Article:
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4 Creativity in Context

4.1 European Policies for Creativity

May the acknowledgement of the decisive role of “creative” milieus be a counterweight to the lack of democracy produced by financial capitalism? Could it be so thanks to a model of economic democracy in which individual creativity can produce a participatory, intercultural environment? This seems to be a possibility indicated by the European Lisbon Strategies. They are no scientific literature but policy documents—with all the rhetorical and ideological burdens this implies, mixed with reasonable considerations on knowledge-based economy—that outline the policies for creativity actually practiced by the European Commission. They are also a source of inspiration for national and local policies, and therefore have an impact on our lives. Precisely for this reason it is interesting to devote some words about them in the context of this discussion. I will give a few quotations.

In the Green Paper (2010), Unlocking the potential of cultural and creative industries a bold philosophical statement is made:

“The main assumption here is that creativity is not exclusively an innate gift. Everyone is creative in some way or another, and can learn to use his/her creative potential” (p. 18)

The need to implement this principle by means of these policies is thus explained in the Lisbon Strategy Evaluation Document (2010) “The original Lisbon Strategy was launched in 2000 as a response to the challenges of globalisation and ageing. The European Council defined the objective of the strategy for the EU “to become the most dynamic and competitive knowledge-based economy in the world by 2010 capable of sustainable economic growth with more and better jobs and greater social cohesion and respect for the environment”.. .” (p. 2)

The Green Paper then states:

“In the recent decades the world has been moving at a faster pace. For Europe and other parts of the world, the rapid roll-out of new technologies and increased globalisation has meant a striking shift away from traditional manufacturing towards services and innovation. Factory floors are progressively being replaced by creative communities whose raw material is their ability to imagine, create and innovate. In this new digital economy, immaterial value increasingly determines material value, as consumers are looking for new and enriching “experiences”. The ability to create social experiences and networking is now a factor of competitiveness. If Europe wants to remain competitive in this changing global environment, it needs to put in place the right conditions for creativity and innovation to flourish in a new entrepreneurial culture.. .” (p. 2)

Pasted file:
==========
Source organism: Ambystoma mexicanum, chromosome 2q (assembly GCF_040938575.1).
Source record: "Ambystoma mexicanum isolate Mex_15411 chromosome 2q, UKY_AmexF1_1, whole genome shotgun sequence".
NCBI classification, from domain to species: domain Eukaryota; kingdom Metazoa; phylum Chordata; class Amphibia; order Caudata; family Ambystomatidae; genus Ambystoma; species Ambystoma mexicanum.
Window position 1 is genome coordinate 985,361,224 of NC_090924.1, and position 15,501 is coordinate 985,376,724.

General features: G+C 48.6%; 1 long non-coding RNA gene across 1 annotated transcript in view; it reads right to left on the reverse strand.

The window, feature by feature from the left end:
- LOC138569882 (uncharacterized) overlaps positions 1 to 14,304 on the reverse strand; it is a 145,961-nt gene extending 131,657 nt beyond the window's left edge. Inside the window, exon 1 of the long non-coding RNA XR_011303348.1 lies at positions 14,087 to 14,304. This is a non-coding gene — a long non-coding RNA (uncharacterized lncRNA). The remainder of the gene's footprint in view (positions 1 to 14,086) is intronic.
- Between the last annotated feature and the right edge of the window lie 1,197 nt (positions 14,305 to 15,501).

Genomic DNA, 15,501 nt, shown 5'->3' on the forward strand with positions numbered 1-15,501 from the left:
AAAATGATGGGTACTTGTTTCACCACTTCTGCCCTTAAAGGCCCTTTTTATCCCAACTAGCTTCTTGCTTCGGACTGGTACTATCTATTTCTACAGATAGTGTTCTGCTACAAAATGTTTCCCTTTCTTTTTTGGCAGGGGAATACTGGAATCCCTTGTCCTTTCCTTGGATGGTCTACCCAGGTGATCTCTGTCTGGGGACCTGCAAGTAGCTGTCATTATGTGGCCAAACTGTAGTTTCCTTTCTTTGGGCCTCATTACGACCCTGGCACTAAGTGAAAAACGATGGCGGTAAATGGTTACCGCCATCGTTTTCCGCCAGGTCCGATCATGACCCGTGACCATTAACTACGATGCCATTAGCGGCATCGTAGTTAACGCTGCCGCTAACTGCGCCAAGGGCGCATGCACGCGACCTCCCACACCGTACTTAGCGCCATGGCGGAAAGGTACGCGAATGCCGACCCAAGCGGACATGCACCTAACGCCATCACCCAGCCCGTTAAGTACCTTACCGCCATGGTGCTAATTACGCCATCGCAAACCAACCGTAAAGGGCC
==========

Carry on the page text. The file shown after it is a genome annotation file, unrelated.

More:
The arts are said to play a crucial role in overcoming the boundaries between production and consumption:

“Access to and participation in the arts are constantly changing shape while the frontiers between creators and consumers are blurred with the development of participatory technologies such as blogs, wikis etc.

Subcultures are emerging that result in a multi-disciplinary mix of traditional and new artistic forms and content. While traditional institutions hold a special importance for accessing cultural services, there is a need to recognise and support new ways of experiencing culture, which plant the seeds of curiosity, analysis and demystification for a lifelong relationship with culture” (pp. 8-9)

“Art and culture have a unique capacity to create green jobs, to raise awareness, challenge social habits and promote behavioural shifts in our societies, including our general attitude to nature. They can also open new avenues to tackle the international dimension of such issues” (p. 18)

“A more intensive, systematic, and wide-ranging collaboration between the arts, academic and scientific institutions should be promoted, as well as private–public initiatives to support artist-led experimentation” (p. 9)

This goes in the direction of enhancing cultural differences: